No body had a better big band in the late 60's and early 70's than Don Ellis.
Miles Davis: "Miles Runs the Voodoo Down"
Miles Runs the Voodoo Down is one of the signature songs from Miles Davis During his Electric Period, a classic funk bass line, with some of Miles' most muscular trumpet Dais ever recorded.
Miles jabs like a prize fighter, Bending notes, trills and punctuation. The track sort of runs out of steam at the 11 minute mark, But as a whole, Miles Runs the Voodoo Down is spectacular. Why is it, the elitist jazz critic of the period could never come to understand this jazz rock classic?
Wayne Shorter: "Witch Hunt"
Witch Hunt from the Wayne Shorter album Speak No Evil Is a very important composition and album. Practically every modern jazz album released since has been influenced by Speak No Evil.
Certainly every saxophonist has had to deal with Wayne Shorter and his music. The composition has such a smooth simple melody, trumpeter Freddie Hubbard is also on top of his game throughout Speak No Evil.
Charles Mingus: "Goodbye Pork Pie Hat"
"Good Bye Pork Pie Hat", a tribute to the then recently departed Tenor Saxophonist Lester Young, a beautiful mournful ballad, that does manage to capture the essence of Lester Young.
Mingus Ah Um is a riotous album at times, but this ballad provides the perfect relief from the hard edges of Mingus' madness. You really can sense the presence of Lester Young within the composition.
John Coltrane: "Acknowledgement"
For some reason when I listen to Acknowledgement, I envision a beautiful sunset, oranges and yellows come into my head? Acknowledgement comes from the John Coltrane masterpiece A Love Supreme.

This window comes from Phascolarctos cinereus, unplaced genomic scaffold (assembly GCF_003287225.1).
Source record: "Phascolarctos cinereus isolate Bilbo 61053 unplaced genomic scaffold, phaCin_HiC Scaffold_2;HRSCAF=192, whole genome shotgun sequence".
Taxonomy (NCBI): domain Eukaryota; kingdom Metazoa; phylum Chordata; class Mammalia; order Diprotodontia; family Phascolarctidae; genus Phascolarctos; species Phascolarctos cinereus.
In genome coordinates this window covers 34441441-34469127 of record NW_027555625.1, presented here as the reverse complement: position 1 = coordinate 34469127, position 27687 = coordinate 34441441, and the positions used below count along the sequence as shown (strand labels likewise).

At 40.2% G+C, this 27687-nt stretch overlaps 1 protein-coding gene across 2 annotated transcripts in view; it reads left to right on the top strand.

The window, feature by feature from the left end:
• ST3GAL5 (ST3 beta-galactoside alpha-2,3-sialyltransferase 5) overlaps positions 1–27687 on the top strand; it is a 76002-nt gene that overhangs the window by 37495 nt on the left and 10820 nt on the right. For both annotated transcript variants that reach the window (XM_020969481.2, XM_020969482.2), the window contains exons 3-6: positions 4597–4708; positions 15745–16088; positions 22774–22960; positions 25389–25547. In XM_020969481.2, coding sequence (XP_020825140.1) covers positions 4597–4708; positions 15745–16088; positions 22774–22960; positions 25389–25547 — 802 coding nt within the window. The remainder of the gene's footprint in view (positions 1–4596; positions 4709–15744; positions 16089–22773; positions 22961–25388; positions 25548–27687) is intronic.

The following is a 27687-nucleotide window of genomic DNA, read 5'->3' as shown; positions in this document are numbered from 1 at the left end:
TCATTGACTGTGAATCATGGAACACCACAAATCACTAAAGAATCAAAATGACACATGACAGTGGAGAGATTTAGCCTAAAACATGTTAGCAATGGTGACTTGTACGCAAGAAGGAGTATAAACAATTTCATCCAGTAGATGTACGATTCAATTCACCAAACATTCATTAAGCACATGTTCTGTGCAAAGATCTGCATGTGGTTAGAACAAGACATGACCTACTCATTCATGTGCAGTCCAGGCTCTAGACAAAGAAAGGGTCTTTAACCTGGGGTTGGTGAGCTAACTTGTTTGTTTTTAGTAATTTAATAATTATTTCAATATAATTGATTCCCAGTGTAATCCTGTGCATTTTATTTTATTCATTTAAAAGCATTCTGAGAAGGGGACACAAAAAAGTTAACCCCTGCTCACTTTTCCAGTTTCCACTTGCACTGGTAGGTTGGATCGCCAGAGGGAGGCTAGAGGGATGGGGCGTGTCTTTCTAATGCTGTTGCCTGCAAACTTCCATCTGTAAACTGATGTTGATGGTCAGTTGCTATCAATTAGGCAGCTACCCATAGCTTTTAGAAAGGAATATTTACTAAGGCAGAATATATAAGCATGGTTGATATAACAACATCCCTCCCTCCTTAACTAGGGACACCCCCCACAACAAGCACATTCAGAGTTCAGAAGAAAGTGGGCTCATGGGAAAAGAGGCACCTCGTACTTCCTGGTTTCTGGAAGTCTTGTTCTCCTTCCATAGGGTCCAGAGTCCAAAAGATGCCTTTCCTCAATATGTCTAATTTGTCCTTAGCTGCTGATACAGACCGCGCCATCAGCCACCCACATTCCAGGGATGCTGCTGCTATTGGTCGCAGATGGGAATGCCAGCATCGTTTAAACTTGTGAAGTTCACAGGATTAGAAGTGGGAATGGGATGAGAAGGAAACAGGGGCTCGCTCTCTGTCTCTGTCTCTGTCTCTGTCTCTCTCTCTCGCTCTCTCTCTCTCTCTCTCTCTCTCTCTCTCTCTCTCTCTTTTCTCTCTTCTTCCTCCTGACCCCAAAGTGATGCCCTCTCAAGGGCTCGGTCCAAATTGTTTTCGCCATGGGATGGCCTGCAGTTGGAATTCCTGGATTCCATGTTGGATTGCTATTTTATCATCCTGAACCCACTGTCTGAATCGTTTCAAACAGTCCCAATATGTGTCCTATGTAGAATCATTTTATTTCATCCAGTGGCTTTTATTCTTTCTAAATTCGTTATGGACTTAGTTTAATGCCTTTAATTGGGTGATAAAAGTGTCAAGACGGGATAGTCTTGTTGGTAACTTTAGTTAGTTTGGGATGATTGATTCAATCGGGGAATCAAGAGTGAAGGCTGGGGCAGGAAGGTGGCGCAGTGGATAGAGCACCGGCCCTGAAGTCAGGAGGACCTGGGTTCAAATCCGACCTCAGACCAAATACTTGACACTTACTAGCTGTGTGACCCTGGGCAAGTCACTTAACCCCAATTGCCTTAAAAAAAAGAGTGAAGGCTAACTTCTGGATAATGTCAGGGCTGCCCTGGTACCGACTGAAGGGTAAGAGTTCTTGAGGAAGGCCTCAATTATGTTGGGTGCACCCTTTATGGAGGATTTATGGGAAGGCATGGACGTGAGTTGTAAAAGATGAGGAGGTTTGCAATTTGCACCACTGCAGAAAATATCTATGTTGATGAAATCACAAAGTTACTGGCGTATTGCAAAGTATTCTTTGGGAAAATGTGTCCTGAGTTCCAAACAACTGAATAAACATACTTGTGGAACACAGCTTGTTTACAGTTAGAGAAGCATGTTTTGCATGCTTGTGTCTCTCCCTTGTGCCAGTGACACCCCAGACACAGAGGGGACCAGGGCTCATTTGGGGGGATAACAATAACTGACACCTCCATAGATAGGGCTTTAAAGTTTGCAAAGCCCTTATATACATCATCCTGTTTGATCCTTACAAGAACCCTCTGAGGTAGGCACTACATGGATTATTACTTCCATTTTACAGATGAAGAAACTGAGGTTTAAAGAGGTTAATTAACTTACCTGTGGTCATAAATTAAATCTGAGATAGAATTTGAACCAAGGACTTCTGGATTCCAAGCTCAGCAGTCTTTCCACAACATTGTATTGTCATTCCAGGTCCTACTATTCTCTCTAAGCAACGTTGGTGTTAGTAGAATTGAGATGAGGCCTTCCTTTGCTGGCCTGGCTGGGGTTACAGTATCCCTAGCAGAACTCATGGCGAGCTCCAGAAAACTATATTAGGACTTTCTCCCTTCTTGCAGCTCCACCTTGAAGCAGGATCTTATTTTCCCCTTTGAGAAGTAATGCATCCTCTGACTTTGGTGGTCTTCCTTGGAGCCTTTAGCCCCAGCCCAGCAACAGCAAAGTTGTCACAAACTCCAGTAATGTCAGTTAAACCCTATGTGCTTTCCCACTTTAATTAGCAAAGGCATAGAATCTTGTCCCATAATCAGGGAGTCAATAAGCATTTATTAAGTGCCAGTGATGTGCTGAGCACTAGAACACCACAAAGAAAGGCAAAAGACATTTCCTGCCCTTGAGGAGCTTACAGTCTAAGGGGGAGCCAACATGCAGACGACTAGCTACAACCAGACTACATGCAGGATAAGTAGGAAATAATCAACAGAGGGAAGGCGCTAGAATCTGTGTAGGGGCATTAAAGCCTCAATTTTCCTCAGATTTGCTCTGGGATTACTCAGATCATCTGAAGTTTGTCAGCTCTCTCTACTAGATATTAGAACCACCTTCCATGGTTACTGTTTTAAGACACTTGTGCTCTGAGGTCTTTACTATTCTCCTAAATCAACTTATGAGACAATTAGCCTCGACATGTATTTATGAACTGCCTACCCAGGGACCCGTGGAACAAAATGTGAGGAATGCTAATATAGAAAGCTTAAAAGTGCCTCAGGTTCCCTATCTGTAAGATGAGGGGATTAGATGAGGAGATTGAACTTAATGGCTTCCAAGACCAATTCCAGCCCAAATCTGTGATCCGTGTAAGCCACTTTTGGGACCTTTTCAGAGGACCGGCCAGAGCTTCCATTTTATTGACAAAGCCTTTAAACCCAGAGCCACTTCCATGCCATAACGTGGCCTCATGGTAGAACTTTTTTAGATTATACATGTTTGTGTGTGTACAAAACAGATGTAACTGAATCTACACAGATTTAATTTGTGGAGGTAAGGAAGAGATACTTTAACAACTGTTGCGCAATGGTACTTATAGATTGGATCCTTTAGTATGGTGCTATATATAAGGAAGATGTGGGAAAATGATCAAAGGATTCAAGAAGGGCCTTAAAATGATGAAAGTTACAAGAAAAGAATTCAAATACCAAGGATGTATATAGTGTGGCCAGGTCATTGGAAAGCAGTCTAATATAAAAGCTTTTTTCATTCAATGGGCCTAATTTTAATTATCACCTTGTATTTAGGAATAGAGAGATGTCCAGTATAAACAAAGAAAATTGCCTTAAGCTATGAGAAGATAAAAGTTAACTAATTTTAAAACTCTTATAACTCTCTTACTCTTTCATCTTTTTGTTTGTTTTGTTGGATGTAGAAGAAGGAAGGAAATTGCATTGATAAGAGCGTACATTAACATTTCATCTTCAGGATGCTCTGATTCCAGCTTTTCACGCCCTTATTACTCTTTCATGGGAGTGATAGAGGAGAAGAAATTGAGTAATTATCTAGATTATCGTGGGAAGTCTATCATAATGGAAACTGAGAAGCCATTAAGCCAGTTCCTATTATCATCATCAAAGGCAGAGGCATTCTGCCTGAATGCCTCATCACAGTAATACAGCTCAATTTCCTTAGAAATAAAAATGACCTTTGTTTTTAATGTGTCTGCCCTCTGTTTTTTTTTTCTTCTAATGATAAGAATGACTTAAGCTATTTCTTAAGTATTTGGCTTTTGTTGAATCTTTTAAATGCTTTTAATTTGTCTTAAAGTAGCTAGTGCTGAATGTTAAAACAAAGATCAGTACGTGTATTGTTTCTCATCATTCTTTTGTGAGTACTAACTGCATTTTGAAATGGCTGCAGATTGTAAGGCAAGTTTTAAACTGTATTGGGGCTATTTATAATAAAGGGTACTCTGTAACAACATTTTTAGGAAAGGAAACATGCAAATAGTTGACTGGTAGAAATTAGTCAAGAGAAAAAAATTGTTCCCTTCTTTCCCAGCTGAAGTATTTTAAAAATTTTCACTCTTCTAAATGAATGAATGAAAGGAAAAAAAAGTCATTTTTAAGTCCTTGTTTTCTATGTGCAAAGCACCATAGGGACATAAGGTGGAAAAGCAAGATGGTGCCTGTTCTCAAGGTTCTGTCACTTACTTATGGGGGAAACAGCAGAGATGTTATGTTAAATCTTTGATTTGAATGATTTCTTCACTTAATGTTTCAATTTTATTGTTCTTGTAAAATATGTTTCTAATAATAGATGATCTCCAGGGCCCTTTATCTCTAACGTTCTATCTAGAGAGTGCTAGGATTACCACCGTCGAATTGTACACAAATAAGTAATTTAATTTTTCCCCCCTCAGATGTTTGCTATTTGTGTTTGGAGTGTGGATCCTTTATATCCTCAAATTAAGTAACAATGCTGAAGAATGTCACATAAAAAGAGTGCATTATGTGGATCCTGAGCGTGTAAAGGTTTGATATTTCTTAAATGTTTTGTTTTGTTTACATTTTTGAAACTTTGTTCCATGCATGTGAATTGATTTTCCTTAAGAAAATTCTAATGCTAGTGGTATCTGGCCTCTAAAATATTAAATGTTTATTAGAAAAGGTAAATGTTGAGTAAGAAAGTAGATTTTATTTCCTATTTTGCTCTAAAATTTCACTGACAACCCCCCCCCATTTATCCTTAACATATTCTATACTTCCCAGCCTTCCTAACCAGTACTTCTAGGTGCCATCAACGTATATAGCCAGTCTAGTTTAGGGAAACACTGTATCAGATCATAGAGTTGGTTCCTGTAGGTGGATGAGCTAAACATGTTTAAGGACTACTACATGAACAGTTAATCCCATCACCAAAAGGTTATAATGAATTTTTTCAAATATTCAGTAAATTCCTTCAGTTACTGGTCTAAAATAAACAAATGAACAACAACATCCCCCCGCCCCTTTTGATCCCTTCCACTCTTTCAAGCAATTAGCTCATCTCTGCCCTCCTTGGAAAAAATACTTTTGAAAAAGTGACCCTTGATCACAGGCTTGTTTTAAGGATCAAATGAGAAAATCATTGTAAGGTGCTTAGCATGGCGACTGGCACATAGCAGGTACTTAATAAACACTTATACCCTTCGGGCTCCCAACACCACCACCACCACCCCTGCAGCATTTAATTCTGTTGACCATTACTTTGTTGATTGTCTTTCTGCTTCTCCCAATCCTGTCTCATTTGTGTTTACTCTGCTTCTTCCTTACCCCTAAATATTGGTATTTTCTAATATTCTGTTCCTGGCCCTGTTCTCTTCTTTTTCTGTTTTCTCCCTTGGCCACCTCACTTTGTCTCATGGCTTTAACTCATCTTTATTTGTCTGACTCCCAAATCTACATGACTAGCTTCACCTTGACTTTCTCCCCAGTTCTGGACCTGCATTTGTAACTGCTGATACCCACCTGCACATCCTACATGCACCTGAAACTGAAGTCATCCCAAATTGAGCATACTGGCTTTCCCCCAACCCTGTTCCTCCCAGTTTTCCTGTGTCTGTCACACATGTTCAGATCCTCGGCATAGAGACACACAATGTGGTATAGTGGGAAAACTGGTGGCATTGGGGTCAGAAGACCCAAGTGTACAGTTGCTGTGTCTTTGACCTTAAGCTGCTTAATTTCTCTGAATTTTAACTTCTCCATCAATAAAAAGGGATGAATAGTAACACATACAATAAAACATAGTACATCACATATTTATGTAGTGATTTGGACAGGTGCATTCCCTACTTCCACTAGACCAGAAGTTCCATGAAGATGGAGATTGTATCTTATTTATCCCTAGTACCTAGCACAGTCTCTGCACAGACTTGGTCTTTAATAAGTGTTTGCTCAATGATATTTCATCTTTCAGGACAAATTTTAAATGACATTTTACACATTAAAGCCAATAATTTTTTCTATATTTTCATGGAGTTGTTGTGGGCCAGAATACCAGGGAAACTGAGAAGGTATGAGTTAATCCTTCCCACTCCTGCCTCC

The solo is incredible, and the unusual Chanting at the end a - love-su-preme, a- love-su-preme, closes the track out in style. A Love Supreme is the second best selling modern jazz record of all-time.
Miles Davis "So What"
"So What" from Kind of Blue may be the best composition of any form of music, I love the bass Intro with the orchestrated touches. Then the Bass setting up the theme, the track just flows so naturally.
The Bill Evans Piano, and the Saxophone solos By Coltrane and Adderley are some of their best on record. The entire album Kind of Blue just sounds like a walk down 52nd Street In New York City 1959.
Don't let jazz, or instrumental music intimidate you
If you're are new to this type of instrumental modern jazz, and have a hard time following music without lyrics, try this: Listen to the rhythm section of bass, drums, and piano, or sometimes Guitar with, or instead of piano.
Anyway, let the rhythm section be the foundation for your ears, feel the rhythm, sense its presence without focusing on the individual instruments.
You can of course focus individually if you want, but I have always felt that feeling the beat, or the vibe of the bass, drums, and piano will allow you to focus on the picture painters, the trumpet, saxophone, or when the rhythm instruments solo.
In fact, down the road if you grasp this concept, a band like The Bill Evans piano trio will blow you're mind, where anything can happen, and usually does in regards to time keeping and soloing. Who's doing what, shifts so much, that rhythm and improvisation are almost interchangeable...
If you are new to jazz below are several fantastic box sets you may find well worth your time if you have an interest in becoming familiar with Post WWII jazz in particular.